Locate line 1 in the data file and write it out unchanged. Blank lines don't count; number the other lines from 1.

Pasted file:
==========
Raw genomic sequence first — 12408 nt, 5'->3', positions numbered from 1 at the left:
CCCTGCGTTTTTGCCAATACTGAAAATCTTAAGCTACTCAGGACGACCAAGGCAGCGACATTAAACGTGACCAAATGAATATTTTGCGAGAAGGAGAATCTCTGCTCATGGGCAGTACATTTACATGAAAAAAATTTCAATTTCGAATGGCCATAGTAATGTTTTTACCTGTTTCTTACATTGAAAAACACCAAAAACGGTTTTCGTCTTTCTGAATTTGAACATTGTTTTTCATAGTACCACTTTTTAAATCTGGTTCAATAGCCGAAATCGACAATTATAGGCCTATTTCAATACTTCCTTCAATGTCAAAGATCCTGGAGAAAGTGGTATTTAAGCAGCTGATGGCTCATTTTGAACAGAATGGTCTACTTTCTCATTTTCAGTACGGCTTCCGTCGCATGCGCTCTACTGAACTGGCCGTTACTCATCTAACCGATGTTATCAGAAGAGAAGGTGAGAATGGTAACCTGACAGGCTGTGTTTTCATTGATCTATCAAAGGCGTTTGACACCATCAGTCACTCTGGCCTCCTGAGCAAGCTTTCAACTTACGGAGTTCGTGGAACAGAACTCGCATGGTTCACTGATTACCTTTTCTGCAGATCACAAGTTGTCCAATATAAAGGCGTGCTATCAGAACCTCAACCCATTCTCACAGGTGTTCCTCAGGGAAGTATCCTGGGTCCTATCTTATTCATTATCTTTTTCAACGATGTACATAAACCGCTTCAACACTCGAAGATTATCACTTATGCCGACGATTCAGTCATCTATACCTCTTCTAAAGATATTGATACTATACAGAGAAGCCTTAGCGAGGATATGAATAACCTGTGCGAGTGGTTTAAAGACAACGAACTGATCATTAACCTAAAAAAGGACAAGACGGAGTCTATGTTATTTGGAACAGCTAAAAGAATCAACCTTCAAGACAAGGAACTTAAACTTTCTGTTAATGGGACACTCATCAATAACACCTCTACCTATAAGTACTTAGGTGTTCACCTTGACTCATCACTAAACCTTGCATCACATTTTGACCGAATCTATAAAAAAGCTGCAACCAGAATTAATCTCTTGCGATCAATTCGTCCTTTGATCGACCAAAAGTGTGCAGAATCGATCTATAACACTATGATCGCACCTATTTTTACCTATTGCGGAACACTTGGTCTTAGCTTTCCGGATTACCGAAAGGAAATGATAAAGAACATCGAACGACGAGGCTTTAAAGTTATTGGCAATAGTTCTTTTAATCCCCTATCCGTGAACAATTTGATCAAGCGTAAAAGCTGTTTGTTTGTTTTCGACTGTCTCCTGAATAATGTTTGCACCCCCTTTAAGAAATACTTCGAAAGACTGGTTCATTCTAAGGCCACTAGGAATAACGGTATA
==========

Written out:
Raw genomic sequence first — 12408 nt, 5'->3', positions numbered from 1 at the left: